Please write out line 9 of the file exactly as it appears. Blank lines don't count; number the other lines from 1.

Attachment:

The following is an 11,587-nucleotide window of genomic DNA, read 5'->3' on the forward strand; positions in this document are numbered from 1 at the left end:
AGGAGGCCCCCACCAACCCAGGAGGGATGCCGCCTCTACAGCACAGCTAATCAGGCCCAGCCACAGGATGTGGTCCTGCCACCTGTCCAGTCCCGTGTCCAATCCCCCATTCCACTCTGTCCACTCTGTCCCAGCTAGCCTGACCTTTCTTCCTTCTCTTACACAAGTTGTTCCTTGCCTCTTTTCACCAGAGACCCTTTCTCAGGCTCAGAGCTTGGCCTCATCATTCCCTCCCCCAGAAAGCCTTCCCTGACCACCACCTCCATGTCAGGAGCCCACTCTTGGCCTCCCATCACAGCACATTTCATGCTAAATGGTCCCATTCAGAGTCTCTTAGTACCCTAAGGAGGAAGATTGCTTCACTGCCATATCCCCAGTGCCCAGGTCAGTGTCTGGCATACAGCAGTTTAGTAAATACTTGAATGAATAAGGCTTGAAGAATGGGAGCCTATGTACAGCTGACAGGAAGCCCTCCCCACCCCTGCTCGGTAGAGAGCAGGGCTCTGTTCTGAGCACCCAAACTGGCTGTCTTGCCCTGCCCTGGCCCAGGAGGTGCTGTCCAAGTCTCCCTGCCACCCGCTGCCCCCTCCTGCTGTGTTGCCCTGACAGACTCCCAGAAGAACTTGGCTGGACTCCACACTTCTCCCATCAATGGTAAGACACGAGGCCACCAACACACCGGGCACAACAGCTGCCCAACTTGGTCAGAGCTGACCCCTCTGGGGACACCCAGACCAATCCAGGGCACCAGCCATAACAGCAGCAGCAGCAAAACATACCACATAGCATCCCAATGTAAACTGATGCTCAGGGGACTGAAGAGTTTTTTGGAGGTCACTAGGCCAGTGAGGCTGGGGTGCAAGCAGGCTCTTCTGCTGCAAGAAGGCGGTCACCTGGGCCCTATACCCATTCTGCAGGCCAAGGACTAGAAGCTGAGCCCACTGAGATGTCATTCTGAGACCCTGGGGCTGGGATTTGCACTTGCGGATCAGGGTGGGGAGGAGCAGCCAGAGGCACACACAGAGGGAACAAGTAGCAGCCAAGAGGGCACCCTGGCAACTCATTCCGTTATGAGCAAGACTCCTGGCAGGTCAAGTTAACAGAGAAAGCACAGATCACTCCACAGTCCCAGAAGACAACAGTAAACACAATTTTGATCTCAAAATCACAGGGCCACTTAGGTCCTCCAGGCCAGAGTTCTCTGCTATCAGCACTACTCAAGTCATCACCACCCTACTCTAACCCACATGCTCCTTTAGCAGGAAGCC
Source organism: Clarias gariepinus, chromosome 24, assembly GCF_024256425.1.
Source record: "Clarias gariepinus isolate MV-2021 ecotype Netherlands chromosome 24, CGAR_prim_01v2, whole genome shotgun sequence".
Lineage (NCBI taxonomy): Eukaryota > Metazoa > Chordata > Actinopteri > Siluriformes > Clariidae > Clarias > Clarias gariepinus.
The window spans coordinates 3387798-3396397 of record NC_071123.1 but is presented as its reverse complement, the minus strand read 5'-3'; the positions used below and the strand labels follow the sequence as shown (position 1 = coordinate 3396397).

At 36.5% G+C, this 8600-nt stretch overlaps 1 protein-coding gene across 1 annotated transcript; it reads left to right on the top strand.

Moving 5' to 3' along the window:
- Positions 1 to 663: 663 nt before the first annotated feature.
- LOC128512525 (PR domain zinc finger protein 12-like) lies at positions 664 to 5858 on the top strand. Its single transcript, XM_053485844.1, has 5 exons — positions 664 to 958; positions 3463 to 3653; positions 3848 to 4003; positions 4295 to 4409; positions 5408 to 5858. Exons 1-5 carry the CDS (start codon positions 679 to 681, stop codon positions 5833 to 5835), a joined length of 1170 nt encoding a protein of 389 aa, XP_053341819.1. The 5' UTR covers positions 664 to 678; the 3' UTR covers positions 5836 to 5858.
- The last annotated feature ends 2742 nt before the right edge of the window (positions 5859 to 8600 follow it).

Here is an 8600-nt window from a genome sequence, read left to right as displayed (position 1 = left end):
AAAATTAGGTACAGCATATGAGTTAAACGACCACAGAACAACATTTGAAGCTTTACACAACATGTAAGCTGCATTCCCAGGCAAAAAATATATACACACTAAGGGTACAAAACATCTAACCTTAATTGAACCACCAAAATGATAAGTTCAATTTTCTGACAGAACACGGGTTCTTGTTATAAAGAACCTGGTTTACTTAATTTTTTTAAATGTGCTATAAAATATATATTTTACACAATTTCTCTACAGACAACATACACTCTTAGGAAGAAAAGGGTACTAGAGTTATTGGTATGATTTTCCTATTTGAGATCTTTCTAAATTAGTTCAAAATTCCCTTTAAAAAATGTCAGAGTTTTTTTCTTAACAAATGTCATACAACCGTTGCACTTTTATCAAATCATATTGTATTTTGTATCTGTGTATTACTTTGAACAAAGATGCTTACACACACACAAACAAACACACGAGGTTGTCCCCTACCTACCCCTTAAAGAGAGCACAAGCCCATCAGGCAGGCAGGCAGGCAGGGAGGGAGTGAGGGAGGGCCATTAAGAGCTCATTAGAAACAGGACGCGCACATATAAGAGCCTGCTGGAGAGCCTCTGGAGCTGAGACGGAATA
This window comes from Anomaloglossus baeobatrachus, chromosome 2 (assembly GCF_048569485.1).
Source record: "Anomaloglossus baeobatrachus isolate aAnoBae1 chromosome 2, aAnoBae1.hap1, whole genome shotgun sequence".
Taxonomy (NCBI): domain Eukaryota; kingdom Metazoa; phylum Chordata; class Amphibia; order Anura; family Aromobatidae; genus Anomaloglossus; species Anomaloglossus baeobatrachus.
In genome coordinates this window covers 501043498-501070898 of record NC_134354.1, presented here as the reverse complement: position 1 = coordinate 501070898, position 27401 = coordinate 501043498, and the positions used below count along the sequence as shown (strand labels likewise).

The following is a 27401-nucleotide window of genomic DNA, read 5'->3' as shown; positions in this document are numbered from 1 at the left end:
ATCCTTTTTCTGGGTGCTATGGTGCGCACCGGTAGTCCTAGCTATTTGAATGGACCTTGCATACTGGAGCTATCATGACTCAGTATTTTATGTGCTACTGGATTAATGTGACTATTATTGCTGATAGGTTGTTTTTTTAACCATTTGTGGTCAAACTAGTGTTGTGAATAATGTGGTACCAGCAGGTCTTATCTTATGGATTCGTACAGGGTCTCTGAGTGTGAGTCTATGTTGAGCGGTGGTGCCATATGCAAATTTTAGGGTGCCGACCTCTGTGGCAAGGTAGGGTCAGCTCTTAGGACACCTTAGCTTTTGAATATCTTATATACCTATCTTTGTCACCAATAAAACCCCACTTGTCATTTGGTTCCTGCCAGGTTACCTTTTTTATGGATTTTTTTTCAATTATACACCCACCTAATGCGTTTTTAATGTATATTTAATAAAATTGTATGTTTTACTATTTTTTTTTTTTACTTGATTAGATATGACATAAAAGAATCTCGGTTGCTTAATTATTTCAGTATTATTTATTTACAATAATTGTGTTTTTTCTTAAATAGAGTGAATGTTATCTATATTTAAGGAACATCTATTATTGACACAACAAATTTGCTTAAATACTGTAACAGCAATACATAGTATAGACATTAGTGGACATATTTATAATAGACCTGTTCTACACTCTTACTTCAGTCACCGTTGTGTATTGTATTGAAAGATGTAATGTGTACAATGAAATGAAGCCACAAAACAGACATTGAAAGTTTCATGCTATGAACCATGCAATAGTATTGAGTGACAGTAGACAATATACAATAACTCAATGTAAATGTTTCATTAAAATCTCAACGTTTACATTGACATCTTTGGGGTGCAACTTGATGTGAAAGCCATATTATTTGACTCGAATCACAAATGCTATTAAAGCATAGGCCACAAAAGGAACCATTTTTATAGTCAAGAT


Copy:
- Positions 1 to 663: 663 nt before the first annotated feature.